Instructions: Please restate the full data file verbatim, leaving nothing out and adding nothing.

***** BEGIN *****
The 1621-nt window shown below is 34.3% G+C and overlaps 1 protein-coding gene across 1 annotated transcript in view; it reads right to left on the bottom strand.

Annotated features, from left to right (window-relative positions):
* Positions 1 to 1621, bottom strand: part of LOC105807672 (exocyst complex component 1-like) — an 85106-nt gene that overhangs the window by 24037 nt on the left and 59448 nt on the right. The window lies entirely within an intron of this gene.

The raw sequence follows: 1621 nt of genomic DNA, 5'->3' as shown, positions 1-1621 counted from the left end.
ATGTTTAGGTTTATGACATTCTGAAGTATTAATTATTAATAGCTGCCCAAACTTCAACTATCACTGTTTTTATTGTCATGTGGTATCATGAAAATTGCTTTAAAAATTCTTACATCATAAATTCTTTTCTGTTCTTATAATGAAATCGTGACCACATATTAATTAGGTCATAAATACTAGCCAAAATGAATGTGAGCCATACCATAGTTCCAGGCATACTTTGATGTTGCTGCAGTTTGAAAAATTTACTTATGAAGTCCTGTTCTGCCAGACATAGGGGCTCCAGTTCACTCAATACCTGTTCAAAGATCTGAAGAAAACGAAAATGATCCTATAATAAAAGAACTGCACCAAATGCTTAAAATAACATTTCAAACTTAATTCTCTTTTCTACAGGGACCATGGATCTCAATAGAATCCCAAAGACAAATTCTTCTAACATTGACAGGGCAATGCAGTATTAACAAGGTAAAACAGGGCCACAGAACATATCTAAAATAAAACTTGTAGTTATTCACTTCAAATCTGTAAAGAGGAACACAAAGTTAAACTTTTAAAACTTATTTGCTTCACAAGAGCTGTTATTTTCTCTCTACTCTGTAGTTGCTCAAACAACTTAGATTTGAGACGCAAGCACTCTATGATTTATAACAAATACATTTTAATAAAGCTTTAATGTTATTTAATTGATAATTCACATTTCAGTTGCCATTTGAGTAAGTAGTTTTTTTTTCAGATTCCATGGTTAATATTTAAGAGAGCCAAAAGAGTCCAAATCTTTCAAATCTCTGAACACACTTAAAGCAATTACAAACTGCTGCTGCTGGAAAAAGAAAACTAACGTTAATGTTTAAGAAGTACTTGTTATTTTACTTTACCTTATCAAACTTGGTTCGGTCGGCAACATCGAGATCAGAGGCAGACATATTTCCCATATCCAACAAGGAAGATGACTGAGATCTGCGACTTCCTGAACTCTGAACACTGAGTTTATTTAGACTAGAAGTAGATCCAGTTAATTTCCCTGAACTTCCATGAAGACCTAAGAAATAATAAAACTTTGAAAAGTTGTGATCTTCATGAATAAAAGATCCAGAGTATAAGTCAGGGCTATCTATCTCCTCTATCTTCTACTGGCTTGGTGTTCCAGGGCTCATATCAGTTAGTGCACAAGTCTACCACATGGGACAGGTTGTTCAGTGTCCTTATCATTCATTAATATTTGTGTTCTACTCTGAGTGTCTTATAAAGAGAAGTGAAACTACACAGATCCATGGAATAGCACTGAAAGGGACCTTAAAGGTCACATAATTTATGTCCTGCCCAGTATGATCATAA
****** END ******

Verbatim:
The 1621-nt window shown below is 34.3% G+C and overlaps 1 protein-coding gene across 1 annotated transcript in view; it reads right to left on the bottom strand.

Annotated features, from left to right (window-relative positions):
* Positions 1 to 1621, bottom strand: part of LOC105807672 (exocyst complex component 1-like) — an 85106-nt gene that overhangs the window by 24037 nt on the left and 59448 nt on the right. The window lies entirely within an intron of this gene.

The raw sequence follows: 1621 nt of genomic DNA, 5'->3' as shown, positions 1-1621 counted from the left end.
ATGTTTAGGTTTATGACATTCTGAAGTATTAATTATTAATAGCTGCCCAAACTTCAACTATCACTGTTTTTATTGTCATGTGGTATCATGAAAATTGCTTTAAAAATTCTTACATCATAAATTCTTTTCTGTTCTTATAATGAAATCGTGACCACATATTAATTAGGTCATAAATACTAGCCAAAATGAATGTGAGCCATACCATAGTTCCAGGCATACTTTGATGTTGCTGCAGTTTGAAAAATTTACTTATGAAGTCCTGTTCTGCCAGACATAGGGGCTCCAGTTCACTCAATACCTGTTCAAAGATCTGAAGAAAACGAAAATGATCCTATAATAAAAGAACTGCACCAAATGCTTAAAATAACATTTCAAACTTAATTCTCTTTTCTACAGGGACCATGGATCTCAATAGAATCCCAAAGACAAATTCTTCTAACATTGACAGGGCAATGCAGTATTAACAAGGTAAAACAGGGCCACAGAACATATCTAAAATAAAACTTGTAGTTATTCACTTCAAATCTGTAAAGAGGAACACAAAGTTAAACTTTTAAAACTTATTTGCTTCACAAGAGCTGTTATTTTCTCTCTACTCTGTAGTTGCTCAAACAACTTAGATTTGAGACGCAAGCACTCTATGATTTATAACAAATACATTTTAATAAAGCTTTAATGTTATTTAATTGATAATTCACATTTCAGTTGCCATTTGAGTAAGTAGTTTTTTTTTCAGATTCCATGGTTAATATTTAAGAGAGCCAAAAGAGTCCAAATCTTTCAAATCTCTGAACACACTTAAAGCAATTACAAACTGCTGCTGCTGGAAAAAGAAAACTAACGTTAATGTTTAAGAAGTACTTGTTATTTTACTTTACCTTATCAAACTTGGTTCGGTCGGCAACATCGAGATCAGAGGCAGACATATTTCCCATATCCAACAAGGAAGATGACTGAGATCTGCGACTTCCTGAACTCTGAACACTGAGTTTATTTAGACTAGAAGTAGATCCAGTTAATTTCCCTGAACTTCCATGAAGACCTAAGAAATAATAAAACTTTGAAAAGTTGTGATCTTCATGAATAAAAGATCCAGAGTATAAGTCAGGGCTATCTATCTCCTCTATCTTCTACTGGCTTGGTGTTCCAGGGCTCATATCAGTTAGTGCACAAGTCTACCACATGGGACAGGTTGTTCAGTGTCCTTATCATTCATTAATATTTGTGTTCTACTCTGAGTGTCTTATAAAGAGAAGTGAAACTACACAGATCCATGGAATAGCACTGAAAGGGACCTTAAAGGTCACATAATTTATGTCCTGCCCAGTATGATCATAA